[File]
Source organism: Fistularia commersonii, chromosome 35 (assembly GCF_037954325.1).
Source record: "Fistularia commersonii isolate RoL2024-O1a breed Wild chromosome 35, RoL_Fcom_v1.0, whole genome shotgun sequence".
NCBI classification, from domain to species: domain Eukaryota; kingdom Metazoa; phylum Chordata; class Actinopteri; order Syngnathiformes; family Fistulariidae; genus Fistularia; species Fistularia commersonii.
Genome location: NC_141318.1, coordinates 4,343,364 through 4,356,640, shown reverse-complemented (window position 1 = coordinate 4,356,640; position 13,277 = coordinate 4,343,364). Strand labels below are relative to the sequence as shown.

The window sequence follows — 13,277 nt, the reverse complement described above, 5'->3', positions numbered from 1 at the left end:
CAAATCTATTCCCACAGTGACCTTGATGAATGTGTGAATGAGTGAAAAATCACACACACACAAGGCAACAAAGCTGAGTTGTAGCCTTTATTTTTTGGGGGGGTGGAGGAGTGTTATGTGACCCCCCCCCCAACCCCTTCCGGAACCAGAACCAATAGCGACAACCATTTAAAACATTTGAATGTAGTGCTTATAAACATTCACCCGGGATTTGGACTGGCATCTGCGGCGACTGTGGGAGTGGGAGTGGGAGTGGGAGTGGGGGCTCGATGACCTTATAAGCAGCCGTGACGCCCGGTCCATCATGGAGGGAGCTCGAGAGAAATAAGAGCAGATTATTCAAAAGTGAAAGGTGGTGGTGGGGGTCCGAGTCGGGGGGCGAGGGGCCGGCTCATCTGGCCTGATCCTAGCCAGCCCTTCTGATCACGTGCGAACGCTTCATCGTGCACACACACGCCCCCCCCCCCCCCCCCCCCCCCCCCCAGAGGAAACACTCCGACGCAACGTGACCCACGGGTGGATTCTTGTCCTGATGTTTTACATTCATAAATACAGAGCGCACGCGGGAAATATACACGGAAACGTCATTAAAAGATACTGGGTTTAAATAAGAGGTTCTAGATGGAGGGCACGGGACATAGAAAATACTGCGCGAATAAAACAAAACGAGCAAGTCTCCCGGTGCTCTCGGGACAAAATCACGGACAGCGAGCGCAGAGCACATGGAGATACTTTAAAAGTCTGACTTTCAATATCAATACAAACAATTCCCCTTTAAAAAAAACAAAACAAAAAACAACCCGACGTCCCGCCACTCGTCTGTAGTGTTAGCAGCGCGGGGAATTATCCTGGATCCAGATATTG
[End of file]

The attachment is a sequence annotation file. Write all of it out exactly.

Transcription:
Source organism: Fistularia commersonii, chromosome 35 (assembly GCF_037954325.1).
Source record: "Fistularia commersonii isolate RoL2024-O1a breed Wild chromosome 35, RoL_Fcom_v1.0, whole genome shotgun sequence".
NCBI classification, from domain to species: domain Eukaryota; kingdom Metazoa; phylum Chordata; class Actinopteri; order Syngnathiformes; family Fistulariidae; genus Fistularia; species Fistularia commersonii.
Genome location: NC_141318.1, coordinates 4,343,364 through 4,356,640, shown reverse-complemented (window position 1 = coordinate 4,356,640; position 13,277 = coordinate 4,343,364). Strand labels below are relative to the sequence as shown.

The window sequence follows — 13,277 nt, the reverse complement described above, 5'->3', positions numbered from 1 at the left end:
CAAATCTATTCCCACAGTGACCTTGATGAATGTGTGAATGAGTGAAAAATCACACACACACAAGGCAACAAAGCTGAGTTGTAGCCTTTATTTTTTGGGGGGGTGGAGGAGTGTTATGTGACCCCCCCCCCAACCCCTTCCGGAACCAGAACCAATAGCGACAACCATTTAAAACATTTGAATGTAGTGCTTATAAACATTCACCCGGGATTTGGACTGGCATCTGCGGCGACTGTGGGAGTGGGAGTGGGAGTGGGAGTGGGGGCTCGATGACCTTATAAGCAGCCGTGACGCCCGGTCCATCATGGAGGGAGCTCGAGAGAAATAAGAGCAGATTATTCAAAAGTGAAAGGTGGTGGTGGGGGTCCGAGTCGGGGGGCGAGGGGCCGGCTCATCTGGCCTGATCCTAGCCAGCCCTTCTGATCACGTGCGAACGCTTCATCGTGCACACACACGCCCCCCCCCCCCCCCCCCCCCCCCCCCAGAGGAAACACTCCGACGCAACGTGACCCACGGGTGGATTCTTGTCCTGATGTTTTACATTCATAAATACAGAGCGCACGCGGGAAATATACACGGAAACGTCATTAAAAGATACTGGGTTTAAATAAGAGGTTCTAGATGGAGGGCACGGGACATAGAAAATACTGCGCGAATAAAACAAAACGAGCAAGTCTCCCGGTGCTCTCGGGACAAAATCACGGACAGCGAGCGCAGAGCACATGGAGATACTTTAAAAGTCTGACTTTCAATATCAATACAAACAATTCCCCTTTAAAAAAAACAAAACAAAAAACAACCCGACGTCCCGCCACTCGTCTGTAGTGTTAGCAGCGCGGGGAATTATCCTGGATCCAGATATTG